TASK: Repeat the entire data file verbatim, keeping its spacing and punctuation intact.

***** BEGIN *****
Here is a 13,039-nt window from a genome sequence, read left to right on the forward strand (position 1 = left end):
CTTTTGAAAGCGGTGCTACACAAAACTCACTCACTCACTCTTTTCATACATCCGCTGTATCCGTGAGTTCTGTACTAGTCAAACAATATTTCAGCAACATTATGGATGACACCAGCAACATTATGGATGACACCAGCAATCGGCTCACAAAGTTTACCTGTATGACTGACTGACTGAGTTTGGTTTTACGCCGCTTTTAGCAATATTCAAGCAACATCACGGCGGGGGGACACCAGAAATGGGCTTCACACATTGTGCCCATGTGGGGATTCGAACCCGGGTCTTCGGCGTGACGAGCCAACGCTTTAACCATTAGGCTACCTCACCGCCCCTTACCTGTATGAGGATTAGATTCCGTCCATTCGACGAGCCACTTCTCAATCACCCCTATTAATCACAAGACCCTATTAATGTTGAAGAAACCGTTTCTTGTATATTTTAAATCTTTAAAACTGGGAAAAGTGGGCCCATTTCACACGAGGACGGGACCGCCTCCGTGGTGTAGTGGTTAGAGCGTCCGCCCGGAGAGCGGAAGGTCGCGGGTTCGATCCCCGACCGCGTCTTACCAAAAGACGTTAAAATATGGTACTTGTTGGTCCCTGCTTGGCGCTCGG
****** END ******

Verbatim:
Here is a 13,039-nt window from a genome sequence, read left to right on the forward strand (position 1 = left end):
CTTTTGAAAGCGGTGCTACACAAAACTCACTCACTCACTCTTTTCATACATCCGCTGTATCCGTGAGTTCTGTACTAGTCAAACAATATTTCAGCAACATTATGGATGACACCAGCAACATTATGGATGACACCAGCAATCGGCTCACAAAGTTTACCTGTATGACTGACTGACTGAGTTTGGTTTTACGCCGCTTTTAGCAATATTCAAGCAACATCACGGCGGGGGGACACCAGAAATGGGCTTCACACATTGTGCCCATGTGGGGATTCGAACCCGGGTCTTCGGCGTGACGAGCCAACGCTTTAACCATTAGGCTACCTCACCGCCCCTTACCTGTATGAGGATTAGATTCCGTCCATTCGACGAGCCACTTCTCAATCACCCCTATTAATCACAAGACCCTATTAATGTTGAAGAAACCGTTTCTTGTATATTTTAAATCTTTAAAACTGGGAAAAGTGGGCCCATTTCACACGAGGACGGGACCGCCTCCGTGGTGTAGTGGTTAGAGCGTCCGCCCGGAGAGCGGAAGGTCGCGGGTTCGATCCCCGACCGCGTCTTACCAAAAGACGTTAAAATATGGTACTTGTTGGTCCCTGCTTGGCGCTCGG